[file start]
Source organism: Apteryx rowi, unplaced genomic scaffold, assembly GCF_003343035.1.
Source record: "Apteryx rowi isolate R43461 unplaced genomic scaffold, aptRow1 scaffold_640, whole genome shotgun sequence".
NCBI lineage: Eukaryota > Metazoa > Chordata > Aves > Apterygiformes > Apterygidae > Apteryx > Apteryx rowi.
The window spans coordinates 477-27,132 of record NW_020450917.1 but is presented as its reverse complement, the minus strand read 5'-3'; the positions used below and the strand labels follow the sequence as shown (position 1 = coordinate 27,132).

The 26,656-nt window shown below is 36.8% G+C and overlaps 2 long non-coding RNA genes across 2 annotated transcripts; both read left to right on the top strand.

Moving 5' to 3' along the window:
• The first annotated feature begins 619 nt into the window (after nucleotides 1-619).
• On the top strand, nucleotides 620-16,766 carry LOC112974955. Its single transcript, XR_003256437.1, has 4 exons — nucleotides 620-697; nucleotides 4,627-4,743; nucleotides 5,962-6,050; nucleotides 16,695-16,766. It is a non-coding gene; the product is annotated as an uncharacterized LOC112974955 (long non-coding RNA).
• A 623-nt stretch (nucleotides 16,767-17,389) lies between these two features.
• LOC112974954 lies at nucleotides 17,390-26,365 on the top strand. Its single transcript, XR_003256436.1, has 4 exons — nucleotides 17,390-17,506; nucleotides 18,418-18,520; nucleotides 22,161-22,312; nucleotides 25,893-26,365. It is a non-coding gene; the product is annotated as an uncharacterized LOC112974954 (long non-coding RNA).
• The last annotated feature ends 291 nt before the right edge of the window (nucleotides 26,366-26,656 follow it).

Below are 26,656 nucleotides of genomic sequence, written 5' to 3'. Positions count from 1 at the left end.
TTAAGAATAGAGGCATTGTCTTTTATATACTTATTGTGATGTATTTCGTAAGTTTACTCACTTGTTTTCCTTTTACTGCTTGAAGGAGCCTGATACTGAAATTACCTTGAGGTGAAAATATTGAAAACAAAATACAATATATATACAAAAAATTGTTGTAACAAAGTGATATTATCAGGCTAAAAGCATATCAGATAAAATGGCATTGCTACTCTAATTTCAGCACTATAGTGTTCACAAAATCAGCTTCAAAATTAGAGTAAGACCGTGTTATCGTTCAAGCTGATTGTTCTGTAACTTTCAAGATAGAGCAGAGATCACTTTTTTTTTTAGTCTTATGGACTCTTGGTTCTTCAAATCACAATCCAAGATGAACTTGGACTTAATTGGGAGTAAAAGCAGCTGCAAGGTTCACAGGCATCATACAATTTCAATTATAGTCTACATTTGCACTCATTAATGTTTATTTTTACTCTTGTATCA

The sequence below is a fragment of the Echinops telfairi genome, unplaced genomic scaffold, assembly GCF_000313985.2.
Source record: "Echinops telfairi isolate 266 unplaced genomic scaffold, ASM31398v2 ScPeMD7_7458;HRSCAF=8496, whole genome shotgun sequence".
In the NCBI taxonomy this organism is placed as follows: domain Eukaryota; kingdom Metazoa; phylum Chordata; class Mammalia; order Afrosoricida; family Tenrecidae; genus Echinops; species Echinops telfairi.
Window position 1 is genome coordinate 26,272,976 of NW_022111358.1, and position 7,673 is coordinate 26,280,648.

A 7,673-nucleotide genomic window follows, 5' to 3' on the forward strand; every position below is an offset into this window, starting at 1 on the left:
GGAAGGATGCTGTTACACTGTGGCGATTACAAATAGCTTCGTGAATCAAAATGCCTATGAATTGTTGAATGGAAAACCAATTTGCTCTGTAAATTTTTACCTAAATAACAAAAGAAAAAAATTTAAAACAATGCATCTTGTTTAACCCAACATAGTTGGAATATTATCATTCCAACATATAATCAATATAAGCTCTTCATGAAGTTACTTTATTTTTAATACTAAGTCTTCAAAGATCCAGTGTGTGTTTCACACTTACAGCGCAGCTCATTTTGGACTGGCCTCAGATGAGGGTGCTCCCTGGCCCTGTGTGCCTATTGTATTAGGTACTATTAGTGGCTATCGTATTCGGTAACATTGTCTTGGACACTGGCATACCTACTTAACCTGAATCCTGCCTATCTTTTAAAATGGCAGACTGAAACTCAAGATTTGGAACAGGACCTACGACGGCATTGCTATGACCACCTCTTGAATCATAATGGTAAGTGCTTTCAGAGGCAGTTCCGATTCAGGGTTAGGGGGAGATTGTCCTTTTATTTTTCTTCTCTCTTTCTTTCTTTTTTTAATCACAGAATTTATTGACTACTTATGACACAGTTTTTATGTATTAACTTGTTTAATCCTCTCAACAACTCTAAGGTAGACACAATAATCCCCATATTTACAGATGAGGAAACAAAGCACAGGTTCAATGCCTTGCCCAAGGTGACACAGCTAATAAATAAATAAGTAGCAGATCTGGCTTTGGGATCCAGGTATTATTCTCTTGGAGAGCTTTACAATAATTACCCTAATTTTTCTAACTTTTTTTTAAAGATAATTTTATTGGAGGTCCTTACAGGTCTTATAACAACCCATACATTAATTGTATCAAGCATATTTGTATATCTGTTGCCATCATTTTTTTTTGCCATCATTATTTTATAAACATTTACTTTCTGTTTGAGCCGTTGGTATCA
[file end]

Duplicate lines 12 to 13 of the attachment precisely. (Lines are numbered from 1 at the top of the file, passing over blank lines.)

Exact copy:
Below are 26,656 nucleotides of genomic sequence, written 5' to 3'. Positions count from 1 at the left end.
TTAAGAATAGAGGCATTGTCTTTTATATACTTATTGTGATGTATTTCGTAAGTTTACTCACTTGTTTTCCTTTTACTGCTTGAAGGAGCCTGATACTGAAATTACCTTGAGGTGAAAATATTGAAAACAAAATACAATATATATACAAAAAATTGTTGTAACAAAGTGATATTATCAGGCTAAAAGCATATCAGATAAAATGGCATTGCTACTCTAATTTCAGCACTATAGTGTTCACAAAATCAGCTTCAAAATTAGAGTAAGACCGTGTTATCGTTCAAGCTGATTGTTCTGTAACTTTCAAGATAGAGCAGAGATCACTTTTTTTTTTAGTCTTATGGACTCTTGGTTCTTCAAATCACAATCCAAGATGAACTTGGACTTAATTGGGAGTAAAAGCAGCTGCAAGGTTCACAGGCATCATACAATTTCAATTATAGTCTACATTTGCACTCATTAATGTTTATTTTTACTCTTGTATCA